When they emerged by 800 BCE, the early Upanishads (spiritual treatises) signaled new philosophies that form the foundation for later traditions. Desire and the importance of the breath remain constant themes. New insights given forth by such teachers as Yajnavalkya and Satyakama Jabala discuss the primacy of the elements and the importance of orienting oneself within the four directions, the three zones—Earth (bhu), the atmospheric zone of life and movement (bhuva), and the sky above (sva)—as well as the vast ocean (udaka). Yoga, reincarnation, and ideas of karma were first introduced into Brahmanical circles through the Upanishads.

This same historical period saw the rise of Jainism (c. 800 BCE) and later of Buddhism (c. 500 BCE). The Jainas emphasized a rigorous code of ethics designed to rid the human spirit (jiva) of the fettering presence of karmic material. This code includes the practice of nonviolence, truthfulness, not stealing, sexual restraint, and the minimal possession of material goods. The early Jainas condemned the elaborate animal sacrifices performed by some Brahmanical communities, and continue to promote vegetarianism.

Siddhartha Gautama (Buddha, c. 566–486 BCE) created a monastic religious order more moderate than that pursued by the Jainas. The Buddha taught an eightfold path to rid oneself of suffering, beginning with the adoption of right view and culminating in rarefied states of meditation. Both traditions created copious literature, detailing their philosophy (purification of soul in Jainism, absence of enduring soul in Buddhism), the stories of their great teachers, past life narratives, and detailed lists of rules to be followed.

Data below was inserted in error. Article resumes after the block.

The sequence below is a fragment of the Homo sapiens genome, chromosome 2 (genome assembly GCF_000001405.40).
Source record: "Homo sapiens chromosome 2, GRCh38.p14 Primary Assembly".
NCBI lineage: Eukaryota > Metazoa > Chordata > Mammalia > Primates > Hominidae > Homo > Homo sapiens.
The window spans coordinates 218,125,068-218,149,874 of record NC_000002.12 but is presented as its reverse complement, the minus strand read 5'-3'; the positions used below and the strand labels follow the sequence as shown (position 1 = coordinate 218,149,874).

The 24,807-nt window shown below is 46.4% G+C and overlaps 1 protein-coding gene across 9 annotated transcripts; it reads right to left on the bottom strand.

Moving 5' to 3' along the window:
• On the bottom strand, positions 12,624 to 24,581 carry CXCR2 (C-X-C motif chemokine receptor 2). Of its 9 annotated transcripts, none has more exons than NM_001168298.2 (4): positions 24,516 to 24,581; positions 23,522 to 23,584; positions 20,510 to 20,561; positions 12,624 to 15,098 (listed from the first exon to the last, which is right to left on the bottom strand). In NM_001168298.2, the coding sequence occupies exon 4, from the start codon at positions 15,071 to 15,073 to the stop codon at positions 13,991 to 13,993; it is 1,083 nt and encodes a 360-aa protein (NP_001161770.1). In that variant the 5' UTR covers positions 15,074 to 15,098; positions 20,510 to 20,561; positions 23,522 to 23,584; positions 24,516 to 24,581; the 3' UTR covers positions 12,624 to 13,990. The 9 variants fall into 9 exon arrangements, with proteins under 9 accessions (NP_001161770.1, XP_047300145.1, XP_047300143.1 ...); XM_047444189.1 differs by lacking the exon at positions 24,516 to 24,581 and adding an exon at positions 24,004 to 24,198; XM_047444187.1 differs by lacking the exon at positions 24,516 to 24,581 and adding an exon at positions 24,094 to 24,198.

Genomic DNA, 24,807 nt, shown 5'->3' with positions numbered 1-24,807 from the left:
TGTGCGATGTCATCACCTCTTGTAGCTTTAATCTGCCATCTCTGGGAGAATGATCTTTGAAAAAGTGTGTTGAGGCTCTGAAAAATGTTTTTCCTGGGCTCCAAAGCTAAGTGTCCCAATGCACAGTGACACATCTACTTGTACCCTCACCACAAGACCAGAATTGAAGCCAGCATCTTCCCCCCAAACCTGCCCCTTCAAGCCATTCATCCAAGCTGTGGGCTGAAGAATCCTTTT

In the Brahmanical traditions, four goals and an ideal fourfold analysis of life stages emerged. Dharmashastras (Hindus law codes, both sacred and secular, written between 600 and 300 BCE) list the pursuit of wealth and pleasure as the first two great necessities. Next is the responsibility to society (dharma). For some, these three goals provide insufficient meaning for human life. In such a case, there is a fourth: the quest for liberation (moksha) by following a teacher (guru) skilled in techniques and philosophies that lead to transcendence. At the age of seven, according to the ancient Dharmashastras, one’s study should begin and continue for approximately seven years, after which one marries and takes up the life of a householder. In late middle age, one might turn all one’s duties to one’s children and grandchildren and enter the stage of the spiritual quest (sannyasa). Those who gain wisdom then are qualified to teach others.

Six Distinct Paths